Anyway, my guess is that it's nothing more than blow-by condensation from the water component of the combustion products.
(If you were using inappropriate oil, standing foam could have been a result and that would sit at the top)
Blow-by condensation will result is some degree of an emulsion that will also sit on top of the oil.
Get the oil out and have a look at it.
Find out whether there really is an issue or not.
Excessive water/glycol content will be visible, but will sink to the bottom.
Take an oil sample in for analysis if you see the need, even if just for comfort, it's cheap, $ 20 -30 depending where you are.
At present, 110% of your focus should be on determining what you are seeing in the oil.
You either have coolant in it, or you don't.
Determine that first.
Save the angst for later truly knowing you have a coolant contamination issue.
Symptoms FIRST
Diagnosis SECOND

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post #17 of 52 Old 02-24-2012, 05:05 PM Thread Starter
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Ok, Thanks a million everyone! Most of you were indeed right, it must have just been condensation.
At lunch today I emptied the oil into a clear glass container, and I was very careful to look at what came out first, and it was just plain clean (I had done the oil change ~50miles ago) oil. There were a few thin whitish streaks in the oil, and I'm thinking that that must have been that product of condensation.
Let me tell you, this was a HUGE relief for me.
Thanks again for the quick reply from all of you!
Happy trails,

Guy

"Those who ride without helmets don't need them"



2007 Honda 919: commuter.
2006 Kawasaki ZX-6R: track/race bike.
1982 Yamaha XJ550: ex-commuter, now rusting bike.
1966 Honda C110 (50cc): my first bike! I loved it.
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post #18 of 52 Old 02-24-2012, 05:07 PM
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Quote:
Originally Posted by guy_ak View Post
Ok, Thanks a million everyone! Most of you were indeed right, it must have just been condensation.
At lunch today I emptied the oil into a clear glass container, and I was very careful to look at what came out first, and it was just plain clean (I had done the oil change ~50miles ago) oil. There were a few thin whitish streaks in the oil, and I'm thinking that that must have been that product of condensation.
Let me tell you, this was a HUGE relief for me.
Thanks again for the quick reply from all of you!
Happy trails,

Guy
We love happy endings !!!

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post #19 of 52 Old 02-24-2012, 08:44 PM
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Good to hear!

Not to derail... and this might sound stupid... but the condensation would've normally evaporated through the pair system right? What happens if you blocked the pair system? Or is there a separate breather?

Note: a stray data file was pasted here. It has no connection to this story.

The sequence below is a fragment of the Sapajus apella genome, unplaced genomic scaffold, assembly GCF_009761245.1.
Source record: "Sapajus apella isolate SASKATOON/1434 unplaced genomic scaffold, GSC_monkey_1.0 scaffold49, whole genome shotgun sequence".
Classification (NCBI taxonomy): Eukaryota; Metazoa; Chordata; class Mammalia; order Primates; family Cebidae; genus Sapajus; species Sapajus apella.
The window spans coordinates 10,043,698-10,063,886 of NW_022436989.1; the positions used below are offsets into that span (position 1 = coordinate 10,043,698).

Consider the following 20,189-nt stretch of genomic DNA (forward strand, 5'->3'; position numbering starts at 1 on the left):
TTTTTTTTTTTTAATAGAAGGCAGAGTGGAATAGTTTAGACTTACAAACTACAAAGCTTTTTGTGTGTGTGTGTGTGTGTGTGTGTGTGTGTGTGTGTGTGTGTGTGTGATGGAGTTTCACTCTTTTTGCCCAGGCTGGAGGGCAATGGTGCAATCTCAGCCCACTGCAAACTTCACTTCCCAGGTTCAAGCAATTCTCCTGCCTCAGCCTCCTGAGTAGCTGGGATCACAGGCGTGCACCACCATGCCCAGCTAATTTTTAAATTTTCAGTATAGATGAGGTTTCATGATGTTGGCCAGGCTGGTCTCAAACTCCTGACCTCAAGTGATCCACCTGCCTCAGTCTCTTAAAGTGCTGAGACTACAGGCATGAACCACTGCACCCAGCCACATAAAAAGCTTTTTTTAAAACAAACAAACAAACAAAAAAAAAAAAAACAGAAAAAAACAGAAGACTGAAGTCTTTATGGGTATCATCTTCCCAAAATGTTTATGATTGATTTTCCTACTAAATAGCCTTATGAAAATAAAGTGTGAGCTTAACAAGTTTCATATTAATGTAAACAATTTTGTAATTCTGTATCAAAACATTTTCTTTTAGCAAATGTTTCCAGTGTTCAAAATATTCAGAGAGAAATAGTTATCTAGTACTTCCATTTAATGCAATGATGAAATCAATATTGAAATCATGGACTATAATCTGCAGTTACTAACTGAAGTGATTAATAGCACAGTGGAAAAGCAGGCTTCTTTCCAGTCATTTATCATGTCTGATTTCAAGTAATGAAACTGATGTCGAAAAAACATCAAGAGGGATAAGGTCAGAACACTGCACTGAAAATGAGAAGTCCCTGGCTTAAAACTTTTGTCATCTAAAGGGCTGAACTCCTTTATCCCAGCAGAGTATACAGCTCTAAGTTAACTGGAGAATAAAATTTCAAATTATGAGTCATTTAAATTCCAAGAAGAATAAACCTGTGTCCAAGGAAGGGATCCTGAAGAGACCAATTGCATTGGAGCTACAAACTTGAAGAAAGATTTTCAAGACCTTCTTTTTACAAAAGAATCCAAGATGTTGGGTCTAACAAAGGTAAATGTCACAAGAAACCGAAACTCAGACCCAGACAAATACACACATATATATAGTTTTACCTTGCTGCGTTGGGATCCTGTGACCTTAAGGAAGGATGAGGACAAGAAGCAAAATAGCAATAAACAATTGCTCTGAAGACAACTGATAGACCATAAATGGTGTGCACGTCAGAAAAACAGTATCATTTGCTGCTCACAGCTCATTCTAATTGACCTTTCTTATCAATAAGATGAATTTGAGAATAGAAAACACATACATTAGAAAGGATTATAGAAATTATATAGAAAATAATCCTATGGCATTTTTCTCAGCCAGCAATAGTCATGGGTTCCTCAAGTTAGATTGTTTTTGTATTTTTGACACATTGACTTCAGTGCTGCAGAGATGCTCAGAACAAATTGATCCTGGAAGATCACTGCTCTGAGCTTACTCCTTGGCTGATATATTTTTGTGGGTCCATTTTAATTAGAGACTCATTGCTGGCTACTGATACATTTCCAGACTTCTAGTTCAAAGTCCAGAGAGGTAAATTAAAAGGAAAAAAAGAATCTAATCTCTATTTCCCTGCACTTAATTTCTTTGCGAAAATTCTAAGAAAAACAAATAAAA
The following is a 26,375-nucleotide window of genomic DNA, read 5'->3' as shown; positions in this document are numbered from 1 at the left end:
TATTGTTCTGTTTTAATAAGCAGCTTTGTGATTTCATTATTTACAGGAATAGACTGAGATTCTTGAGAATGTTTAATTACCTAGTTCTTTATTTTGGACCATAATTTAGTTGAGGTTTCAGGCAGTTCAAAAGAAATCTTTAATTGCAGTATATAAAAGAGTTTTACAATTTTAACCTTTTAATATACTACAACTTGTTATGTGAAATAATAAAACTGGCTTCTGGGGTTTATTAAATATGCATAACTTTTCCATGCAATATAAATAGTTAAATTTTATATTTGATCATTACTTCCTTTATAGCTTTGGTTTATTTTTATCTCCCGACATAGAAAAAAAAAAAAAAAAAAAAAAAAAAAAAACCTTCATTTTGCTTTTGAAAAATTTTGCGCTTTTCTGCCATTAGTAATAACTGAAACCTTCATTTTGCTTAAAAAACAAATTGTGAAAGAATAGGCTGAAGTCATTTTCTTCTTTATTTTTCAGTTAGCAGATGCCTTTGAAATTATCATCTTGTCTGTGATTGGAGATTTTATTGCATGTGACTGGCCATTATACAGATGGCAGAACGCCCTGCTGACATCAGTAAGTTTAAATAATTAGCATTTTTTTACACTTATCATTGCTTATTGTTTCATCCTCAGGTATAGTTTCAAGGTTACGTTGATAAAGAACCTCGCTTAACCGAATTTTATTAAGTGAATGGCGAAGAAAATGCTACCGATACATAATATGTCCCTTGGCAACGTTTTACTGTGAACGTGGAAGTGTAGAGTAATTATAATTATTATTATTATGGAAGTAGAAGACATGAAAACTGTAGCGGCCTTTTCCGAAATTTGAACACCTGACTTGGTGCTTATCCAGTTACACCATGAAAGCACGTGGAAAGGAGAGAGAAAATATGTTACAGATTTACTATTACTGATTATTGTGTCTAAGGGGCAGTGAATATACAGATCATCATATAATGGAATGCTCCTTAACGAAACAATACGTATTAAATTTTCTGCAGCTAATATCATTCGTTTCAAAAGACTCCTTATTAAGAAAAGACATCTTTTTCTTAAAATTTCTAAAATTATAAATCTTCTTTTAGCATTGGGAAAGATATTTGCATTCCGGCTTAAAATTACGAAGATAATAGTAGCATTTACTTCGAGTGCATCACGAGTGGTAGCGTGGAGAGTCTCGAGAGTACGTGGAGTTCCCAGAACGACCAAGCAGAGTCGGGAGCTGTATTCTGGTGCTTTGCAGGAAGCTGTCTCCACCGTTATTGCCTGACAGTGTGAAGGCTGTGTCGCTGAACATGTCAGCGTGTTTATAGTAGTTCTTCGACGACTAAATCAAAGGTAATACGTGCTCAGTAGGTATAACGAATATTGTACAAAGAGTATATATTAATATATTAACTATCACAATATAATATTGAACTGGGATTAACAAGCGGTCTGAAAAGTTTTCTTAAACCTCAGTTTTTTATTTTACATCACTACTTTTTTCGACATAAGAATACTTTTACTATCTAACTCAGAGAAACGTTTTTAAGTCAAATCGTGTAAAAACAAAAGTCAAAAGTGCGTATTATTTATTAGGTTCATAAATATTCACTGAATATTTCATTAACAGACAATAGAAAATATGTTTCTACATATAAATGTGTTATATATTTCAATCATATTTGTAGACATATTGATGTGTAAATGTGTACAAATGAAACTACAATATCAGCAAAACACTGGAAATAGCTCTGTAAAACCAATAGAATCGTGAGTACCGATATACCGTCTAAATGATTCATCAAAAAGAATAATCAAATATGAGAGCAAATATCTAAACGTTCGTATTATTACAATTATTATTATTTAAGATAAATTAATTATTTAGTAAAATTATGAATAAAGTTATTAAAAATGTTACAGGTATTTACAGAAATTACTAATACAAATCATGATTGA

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post #20 of 52 Old 02-25-2012, 01:18 AM
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The CB1300 Honda has a engine that is prone to producing that white stuff in the oil if the bike is only used for short trips a lot.

In fact the oil level sight glass window has a little wiper and a external knob - twist it a the wiper clears the glass!

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post #21 of 52 Old 02-25-2012, 05:42 AM
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Quote:
Originally Posted by andrewebay1 View Post
Good to hear!

Not to derail... and this might sound stupid... but the condensation would've normally evaporated through the pair system right? What happens if you blocked the pair system? Or is there a separate breather?
That's a good question...

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post #22 of 52 Old 02-25-2012, 05:44 AM
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My wife has been working at a place that is only a couple mile away. Her van never warms up enough to burn off the condensation, I freaked a little when I saw the "milk shake" substance when I added some oil -

Took it for a nice LONG drive and re-check, everything is OK.

She's going to like riding her bike.

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post #23 of 52 Old 02-25-2012, 05:50 AM
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Crankcase ventilation & PAIRS are completely different systems.


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post #24 of 52 Old 02-25-2012, 05:54 AM
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Quote:
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Crankcase ventilation & PAIRS are completely different systems.

Thanks! I was going to get the manual out later to look into this, saved me (us) the time.

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post #25 of 52 Old 02-25-2012, 09:19 AM Thread Starter
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Quote:
Originally Posted by AllanB
The CB1300 Honda has a engine that is prone to producing that white stuff in the oil if the bike is only used for short trips a lot.

In fact the oil level sight glass window has a little wiper and a external knob - twist it a the wiper clears the glass!
That really fits my scenario. I live only 1.5 mi from work, so the bike never really gets a chance to warm up thoroughly.
I wish that I had one of those little wiper too :-)

"Those who ride without helmets don't need them"



2007 Honda 919: commuter.
2006 Kawasaki ZX-6R: track/race bike.
1982 Yamaha XJ550: ex-commuter, now rusting bike.